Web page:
Kara at the Great Knight Folk Club

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Kara at the Great Knight Folk Club

A great night at the Great Knight

As Ray Davies said at the 2017 Radio 2 Folk Music awards in the amazing atmosphere in the grand Royal Albert Hall, "Whilst mainstream pop music grabs the headlines, it is in the small clubs, the backrooms and pubs up and down the country that folk music keeps British tradition alive." Just such a club is the Great Knight Folk Club which meets at the Old White Hart Inn in Northampton twice a month (www.greatknightfolkclub.co.uk. The host for the evening on April 4th., was Linda Watkins and she was delighted to introduce Kara.

Last year the band Kara went through a metamorphosis. Fifty percent of the band called it a day, not through any major disagreement, but more as a realignment than much else. They are back and the sound is bigger and they are magnificent. Pete Morton plays guitar instead of Ben Honey, much of whose material they still use and Phil Underwood plays melodeon (and it turns out, banjo) in place of Gary Holbrook's accordion. Kate Rouse still occupies the hammered dulcimer, whilst Daria Kulesh takes lead vocals.

It is a fuller sound because all four of them sing, producing four part harmonies that captivate the room. As it is claimed on their website, Kara retain their unique sound combining original material with traditional folk for a rich mix of songs and tunes; hammered dulcimer, guitar and melodeon back the striking lead vocals in original material laced with folk music from around the world. The word Kara means many things in many languages: black in Turkish, punishment in Russian... and caramel pancake in French.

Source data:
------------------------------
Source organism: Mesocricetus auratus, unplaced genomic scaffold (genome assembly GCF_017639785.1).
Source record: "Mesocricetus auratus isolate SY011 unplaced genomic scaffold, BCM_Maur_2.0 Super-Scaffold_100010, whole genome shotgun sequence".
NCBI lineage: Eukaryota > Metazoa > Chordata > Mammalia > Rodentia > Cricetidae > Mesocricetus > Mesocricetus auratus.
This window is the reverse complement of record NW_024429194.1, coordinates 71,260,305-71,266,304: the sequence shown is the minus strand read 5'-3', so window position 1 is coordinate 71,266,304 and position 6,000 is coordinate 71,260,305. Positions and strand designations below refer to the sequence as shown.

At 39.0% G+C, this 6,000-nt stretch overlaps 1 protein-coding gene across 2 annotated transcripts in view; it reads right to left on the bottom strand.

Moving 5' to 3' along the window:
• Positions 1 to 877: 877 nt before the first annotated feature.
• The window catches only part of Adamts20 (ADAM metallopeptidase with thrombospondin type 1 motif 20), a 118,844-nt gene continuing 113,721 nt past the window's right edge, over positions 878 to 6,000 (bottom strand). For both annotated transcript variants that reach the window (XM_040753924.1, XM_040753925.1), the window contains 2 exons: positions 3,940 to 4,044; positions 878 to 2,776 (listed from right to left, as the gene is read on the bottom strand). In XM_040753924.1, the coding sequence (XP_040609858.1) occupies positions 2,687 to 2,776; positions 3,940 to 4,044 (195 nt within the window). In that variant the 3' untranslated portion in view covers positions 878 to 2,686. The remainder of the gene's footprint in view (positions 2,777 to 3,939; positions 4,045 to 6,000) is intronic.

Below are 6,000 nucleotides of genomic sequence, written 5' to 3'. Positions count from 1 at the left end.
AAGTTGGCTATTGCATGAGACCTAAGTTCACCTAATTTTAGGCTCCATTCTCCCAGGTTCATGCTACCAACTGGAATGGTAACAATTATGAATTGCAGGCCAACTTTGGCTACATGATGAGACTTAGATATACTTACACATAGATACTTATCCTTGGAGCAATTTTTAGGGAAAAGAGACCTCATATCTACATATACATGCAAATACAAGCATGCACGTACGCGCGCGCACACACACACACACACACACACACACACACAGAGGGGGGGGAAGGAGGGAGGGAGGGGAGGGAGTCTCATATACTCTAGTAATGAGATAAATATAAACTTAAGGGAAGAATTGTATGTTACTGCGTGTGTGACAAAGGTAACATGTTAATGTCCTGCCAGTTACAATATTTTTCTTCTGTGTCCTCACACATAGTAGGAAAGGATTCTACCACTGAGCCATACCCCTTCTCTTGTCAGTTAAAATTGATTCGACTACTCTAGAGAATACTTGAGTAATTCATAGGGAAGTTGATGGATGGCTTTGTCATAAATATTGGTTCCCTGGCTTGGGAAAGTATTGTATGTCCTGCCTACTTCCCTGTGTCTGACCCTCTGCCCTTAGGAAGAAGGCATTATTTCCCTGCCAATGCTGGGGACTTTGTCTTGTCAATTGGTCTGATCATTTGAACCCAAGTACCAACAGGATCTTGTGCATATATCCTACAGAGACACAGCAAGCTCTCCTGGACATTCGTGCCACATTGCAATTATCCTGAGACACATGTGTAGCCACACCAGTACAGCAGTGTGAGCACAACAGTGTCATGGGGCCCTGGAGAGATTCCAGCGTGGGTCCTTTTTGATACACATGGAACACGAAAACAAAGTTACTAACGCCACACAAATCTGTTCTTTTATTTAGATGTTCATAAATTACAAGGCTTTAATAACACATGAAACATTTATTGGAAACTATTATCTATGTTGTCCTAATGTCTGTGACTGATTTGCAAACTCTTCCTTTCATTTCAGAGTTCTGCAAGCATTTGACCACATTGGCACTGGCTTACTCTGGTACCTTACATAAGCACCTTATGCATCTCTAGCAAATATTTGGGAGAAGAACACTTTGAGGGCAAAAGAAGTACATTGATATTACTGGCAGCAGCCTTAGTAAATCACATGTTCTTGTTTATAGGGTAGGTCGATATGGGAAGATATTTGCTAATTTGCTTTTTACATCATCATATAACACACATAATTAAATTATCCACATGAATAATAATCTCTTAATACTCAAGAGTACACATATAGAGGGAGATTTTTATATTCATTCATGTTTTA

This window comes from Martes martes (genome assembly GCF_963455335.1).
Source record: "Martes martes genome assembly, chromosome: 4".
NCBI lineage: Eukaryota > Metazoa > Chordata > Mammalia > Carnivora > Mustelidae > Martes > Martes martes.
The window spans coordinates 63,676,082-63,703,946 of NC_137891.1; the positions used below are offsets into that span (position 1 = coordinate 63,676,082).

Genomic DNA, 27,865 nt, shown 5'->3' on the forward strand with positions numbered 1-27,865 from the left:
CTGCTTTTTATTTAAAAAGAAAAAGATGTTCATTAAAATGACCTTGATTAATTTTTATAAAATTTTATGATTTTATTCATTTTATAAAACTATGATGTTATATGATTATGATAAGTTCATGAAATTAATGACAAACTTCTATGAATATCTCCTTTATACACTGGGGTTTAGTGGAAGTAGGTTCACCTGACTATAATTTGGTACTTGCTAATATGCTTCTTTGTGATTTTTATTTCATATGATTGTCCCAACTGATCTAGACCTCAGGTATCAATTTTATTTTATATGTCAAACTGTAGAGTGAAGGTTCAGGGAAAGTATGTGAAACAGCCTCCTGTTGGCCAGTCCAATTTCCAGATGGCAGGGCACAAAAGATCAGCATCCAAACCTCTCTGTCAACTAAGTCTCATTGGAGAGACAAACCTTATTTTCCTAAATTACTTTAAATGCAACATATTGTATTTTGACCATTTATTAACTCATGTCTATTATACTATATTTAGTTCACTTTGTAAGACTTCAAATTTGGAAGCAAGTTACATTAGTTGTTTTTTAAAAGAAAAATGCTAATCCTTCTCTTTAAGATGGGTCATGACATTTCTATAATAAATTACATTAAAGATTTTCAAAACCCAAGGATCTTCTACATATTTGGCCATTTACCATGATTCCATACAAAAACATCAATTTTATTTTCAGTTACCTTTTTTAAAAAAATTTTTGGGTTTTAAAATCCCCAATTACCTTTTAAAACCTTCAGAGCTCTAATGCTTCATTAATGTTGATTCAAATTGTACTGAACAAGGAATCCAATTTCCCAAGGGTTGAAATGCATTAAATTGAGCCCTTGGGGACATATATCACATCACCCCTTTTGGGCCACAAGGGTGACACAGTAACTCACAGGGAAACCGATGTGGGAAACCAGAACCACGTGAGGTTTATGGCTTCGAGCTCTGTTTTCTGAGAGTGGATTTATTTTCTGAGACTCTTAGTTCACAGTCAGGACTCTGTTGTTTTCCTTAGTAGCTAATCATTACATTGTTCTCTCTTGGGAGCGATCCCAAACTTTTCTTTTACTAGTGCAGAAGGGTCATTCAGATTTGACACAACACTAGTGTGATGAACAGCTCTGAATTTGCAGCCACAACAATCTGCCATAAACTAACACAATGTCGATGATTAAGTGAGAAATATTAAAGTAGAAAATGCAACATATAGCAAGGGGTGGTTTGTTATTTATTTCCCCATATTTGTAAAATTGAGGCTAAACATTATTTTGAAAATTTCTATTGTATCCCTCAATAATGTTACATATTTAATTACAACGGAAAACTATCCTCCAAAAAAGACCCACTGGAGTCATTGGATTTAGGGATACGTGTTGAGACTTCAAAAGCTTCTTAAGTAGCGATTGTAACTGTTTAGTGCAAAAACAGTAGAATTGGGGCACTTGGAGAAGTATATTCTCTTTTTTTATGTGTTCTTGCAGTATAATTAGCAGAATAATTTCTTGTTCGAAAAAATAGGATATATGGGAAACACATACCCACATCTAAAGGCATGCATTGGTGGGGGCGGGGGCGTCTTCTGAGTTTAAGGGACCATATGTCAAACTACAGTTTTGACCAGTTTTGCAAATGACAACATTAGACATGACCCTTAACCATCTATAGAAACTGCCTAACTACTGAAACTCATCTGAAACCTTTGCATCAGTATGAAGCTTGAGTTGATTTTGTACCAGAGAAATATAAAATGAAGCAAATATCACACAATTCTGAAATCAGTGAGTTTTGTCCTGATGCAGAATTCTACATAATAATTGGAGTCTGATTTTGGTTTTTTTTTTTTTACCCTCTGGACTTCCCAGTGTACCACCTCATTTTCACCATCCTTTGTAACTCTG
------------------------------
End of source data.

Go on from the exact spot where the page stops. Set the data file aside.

At the start of their set, Daria called for a moment of quiet to remember the recent bombing on a metro train in St Petersburg. It was a short time to reflect that the attacks in London, Paris and Berlin show that Europe is seen to be a soft target and that we all have a responsibility to stand up to those that would do us harm. So it was with some relief that the lilting intro of "Rusalka" a story of a monk who lived by a lake who was allured by a naked temptress who emerged from the waters. Eventually he succumbed and was never seen again. This story was originally written in Russian by Alexander Pushkin and set to a tune composed by Daria Kulesh.

Back to the English countryside now for "Scarborough Fair" in which audience participation was encouraged. Some of course needed no such encouragement. "Safely Wed." followed which is a tale of sorcery and death as our heroine (Auntie Nina) finds herself trapped in a bad marriage and unusually at the time was allowed to divorce by the authorities. Many of Daria's songs emanate from her own family's stories which themselves are fascinating. Her solo gigs are generally half story and half song. They each are based on true events. From this song we were taken straight into a hammered dulcimer solo from Kate Rouse. It is not often that a travelling band will carry such an instrument and it's percussive but melodious sound has the effect of lifting the audience's spirits.